The Care and Preservation of Art Composed of Plastic
A plethora of plastics is everywhere we look. The RISD Museum is continually acquiring art composed of polymers, colloquially referred to as plastic. What is not so obvious is that plastics have been in existence for well over a century and are incorporated in museum collections from the smallest historical society to our nation’s attic, the Smithsonian. Plastics were originally invented as substitutions for certain natural materials, and in many instances their manufacture addressed a specific industrial need, especially during times of war.
The earliest polymers include rubber and latex. Because these materials are derived from nature, they have a limited life span. Domestic articles and apparel of all types can be composed in part of these materials. Unfortunately, oxygen leads to the demise of objects made from rubber and latex. They have rather short life spans, and often require replacement parts.
Some of the first man-made plastics are cellulose nitrate and cellulose acetate. The earliest film for the motion picture industry was composed of cellulose nitrate, and cellulose acetate was used by Walt Disney for his animation cells. In the 1920s and ’30s, many of Constructivists, such as Naum Gabo and Laszlo Moholy-Nagy, were experimenting with these materials. Unfortunately, they decompose over time because of unstable internal chemical reactions. Early films made from cellulose nitrate are particularly dangerous, as this material can be explosive as it ages.
In the early 20th century, a synthetic plastic called Bakelite was invented. Ubiquitous in the jewelry industry of the 1920s, Bakelite is considered chemically stable. In the 1950s, other stable forms of plastics were introduced, including acrylics such as Plexiglas and polycarbonates such as Lexan, both of which can have an indefinitely long life when incorporated into a work of art. The invention of polyethylene (PE) and polypropylene (PP), both of which are quite stable, has allowed a wider variety of plastic materials that can be utilized, recycled, and “upcycled’ by contemporary artists.
Unfortunately, not all synthesized plastics are stable. The invention of plasticized polymers became more problematic, as plasticizers create a flexible but unstable plastic. To illustrate this point, compare the rigid PVC (polyvinylchloride) used to create vintage LP records with a more plasticized version of PVC such as that used to create some dolls including Barbie and Ken. The instability of a plastic can often be revealed by its chemical off-gassing, and can be readily apparent if it smells like a new shower curtain. In addition to their blatant chemical scent, plasticizers migrate throughout the polymer molecule structure and can create a sticky residue on the surface of the plastic art work over time. This phenomenon can be observed on early garment bags.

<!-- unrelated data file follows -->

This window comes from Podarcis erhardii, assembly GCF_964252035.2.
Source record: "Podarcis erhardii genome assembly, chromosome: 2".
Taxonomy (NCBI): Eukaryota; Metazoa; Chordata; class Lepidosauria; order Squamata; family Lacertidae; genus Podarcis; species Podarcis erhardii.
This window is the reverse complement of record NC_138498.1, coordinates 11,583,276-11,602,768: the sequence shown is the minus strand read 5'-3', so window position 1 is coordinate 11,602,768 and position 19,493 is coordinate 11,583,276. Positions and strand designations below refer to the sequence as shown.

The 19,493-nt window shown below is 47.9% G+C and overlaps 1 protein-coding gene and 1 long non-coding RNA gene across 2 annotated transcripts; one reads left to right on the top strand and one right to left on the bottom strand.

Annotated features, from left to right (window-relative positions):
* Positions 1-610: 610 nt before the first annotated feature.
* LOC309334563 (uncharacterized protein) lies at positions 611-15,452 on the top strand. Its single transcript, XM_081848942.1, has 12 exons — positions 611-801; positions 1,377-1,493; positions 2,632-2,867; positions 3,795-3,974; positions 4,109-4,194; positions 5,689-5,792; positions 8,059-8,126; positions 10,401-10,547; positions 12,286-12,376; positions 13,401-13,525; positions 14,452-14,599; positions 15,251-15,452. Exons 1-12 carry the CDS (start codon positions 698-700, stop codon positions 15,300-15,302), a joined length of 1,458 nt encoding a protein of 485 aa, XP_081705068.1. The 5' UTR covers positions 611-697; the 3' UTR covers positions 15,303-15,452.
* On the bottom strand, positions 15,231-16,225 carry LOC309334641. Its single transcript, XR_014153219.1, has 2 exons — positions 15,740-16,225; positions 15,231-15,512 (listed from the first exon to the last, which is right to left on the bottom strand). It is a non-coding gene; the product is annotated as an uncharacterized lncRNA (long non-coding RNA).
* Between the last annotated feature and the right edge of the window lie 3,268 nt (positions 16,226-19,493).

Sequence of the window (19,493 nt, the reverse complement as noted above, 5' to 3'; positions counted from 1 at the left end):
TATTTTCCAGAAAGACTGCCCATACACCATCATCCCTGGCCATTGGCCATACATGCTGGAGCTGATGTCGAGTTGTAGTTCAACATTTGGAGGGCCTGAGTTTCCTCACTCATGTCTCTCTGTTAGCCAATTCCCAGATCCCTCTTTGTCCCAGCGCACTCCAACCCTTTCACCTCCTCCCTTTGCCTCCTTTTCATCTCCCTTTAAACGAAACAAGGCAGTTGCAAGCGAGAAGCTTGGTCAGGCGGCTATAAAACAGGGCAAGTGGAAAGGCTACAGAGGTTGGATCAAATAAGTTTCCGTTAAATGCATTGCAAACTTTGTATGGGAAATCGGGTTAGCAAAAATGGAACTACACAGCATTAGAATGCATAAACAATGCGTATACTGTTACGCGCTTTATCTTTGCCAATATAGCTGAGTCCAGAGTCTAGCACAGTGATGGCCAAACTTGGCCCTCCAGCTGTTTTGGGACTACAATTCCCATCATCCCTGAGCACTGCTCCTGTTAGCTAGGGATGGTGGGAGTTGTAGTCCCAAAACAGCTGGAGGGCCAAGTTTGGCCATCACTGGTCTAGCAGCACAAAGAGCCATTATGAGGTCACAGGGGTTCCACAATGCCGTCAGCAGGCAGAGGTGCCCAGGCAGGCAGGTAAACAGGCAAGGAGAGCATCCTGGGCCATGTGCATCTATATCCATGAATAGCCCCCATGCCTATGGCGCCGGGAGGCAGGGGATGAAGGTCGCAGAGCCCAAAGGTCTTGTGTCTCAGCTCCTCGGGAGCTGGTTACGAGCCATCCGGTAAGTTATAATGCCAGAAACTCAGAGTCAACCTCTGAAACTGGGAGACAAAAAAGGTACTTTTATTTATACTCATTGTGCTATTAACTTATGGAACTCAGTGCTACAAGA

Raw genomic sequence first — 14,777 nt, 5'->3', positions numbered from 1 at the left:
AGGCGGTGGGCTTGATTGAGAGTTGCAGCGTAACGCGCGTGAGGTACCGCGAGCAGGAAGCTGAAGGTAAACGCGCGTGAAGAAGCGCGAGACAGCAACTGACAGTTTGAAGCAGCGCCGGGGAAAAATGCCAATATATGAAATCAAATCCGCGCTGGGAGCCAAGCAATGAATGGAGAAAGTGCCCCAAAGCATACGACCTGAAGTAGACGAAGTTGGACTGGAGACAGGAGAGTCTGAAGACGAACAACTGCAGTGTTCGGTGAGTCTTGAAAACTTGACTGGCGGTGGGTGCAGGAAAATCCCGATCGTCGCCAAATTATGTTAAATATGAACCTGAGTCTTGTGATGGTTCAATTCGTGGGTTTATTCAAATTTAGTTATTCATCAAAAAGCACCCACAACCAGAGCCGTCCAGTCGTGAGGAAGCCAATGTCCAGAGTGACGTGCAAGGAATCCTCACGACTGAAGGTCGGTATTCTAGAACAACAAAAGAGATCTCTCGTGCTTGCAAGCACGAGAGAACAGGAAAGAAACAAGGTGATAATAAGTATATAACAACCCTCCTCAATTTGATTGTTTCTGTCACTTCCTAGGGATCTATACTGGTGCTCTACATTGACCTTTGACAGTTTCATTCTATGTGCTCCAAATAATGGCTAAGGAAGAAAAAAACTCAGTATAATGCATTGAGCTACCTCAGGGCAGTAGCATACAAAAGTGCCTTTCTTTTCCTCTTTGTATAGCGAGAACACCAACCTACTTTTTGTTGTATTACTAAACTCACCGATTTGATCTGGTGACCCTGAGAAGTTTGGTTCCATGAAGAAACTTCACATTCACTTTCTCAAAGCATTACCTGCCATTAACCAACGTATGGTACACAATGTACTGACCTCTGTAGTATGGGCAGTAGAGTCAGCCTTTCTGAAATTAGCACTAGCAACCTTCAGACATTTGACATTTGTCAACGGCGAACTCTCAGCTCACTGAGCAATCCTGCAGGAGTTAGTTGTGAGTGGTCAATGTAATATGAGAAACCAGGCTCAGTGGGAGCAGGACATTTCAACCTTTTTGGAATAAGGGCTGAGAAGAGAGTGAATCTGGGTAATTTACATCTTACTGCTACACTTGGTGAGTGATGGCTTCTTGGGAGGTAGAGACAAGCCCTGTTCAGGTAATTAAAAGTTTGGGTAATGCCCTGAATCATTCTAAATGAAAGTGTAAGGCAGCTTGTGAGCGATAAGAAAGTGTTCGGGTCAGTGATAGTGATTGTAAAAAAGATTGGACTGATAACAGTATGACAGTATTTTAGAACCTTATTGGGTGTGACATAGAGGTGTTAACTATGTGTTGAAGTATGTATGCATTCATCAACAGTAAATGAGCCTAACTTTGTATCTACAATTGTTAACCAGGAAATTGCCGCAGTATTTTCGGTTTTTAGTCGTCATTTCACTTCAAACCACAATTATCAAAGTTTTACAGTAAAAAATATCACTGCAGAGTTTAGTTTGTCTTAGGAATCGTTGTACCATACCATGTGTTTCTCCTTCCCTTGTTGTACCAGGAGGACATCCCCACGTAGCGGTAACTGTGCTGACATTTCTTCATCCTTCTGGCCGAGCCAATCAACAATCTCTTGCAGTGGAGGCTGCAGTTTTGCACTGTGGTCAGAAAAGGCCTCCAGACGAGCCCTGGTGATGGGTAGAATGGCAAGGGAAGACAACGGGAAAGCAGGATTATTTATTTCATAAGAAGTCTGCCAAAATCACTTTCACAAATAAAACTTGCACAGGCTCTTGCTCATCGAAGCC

Another particularly unstable polymer that is somewhat ubiquitous is polyurethane foam, which is damaged by light and disintegrates over time. This material provides challenges from the preservation point of view. Since the 1940s, polyurethane foam has been used in all sorts of upholstered materials and other stuffed things. These foams, although initially resilient and compressible, become very rigid and crumbly over time. An artwork what was initially flexible in its construction and can become delicate and fragile over time. Another challenge for the museum conservator!
Art composed of plastics or polymers are challenging to preserve for any museum. Identification is the first line of defense. If the plastic can be identified, then a safe, long-range conservation plan can be proposed. Selecting art made from stable, as opposed to less stable, plastics is always an option and should be considered. Art composed of plastic must be exhibited at low light levels (five footcandles / 50 lux or less). Shorter three-month rotations for plastics considered less stable should be encouraged. Ambient dust accumulation is particularly detrimental to and difficult to remove from plastics which are flexible and contain a fair amount of plasticizers, as the dust will eventually bond and become difficult to remove. Considerations during storage include whether to ventilate the artwork or not, whether to reduce the oxygen levels to which the art object is exposed within the storage container, and whether or not to isolate the plastic material from other collection materials, such as metals, that are prone to corrosion from plastic off-gassing. If the artist is living, their long-term preservation preferences should be diligently sought out.
Ingrid Neuman Conservator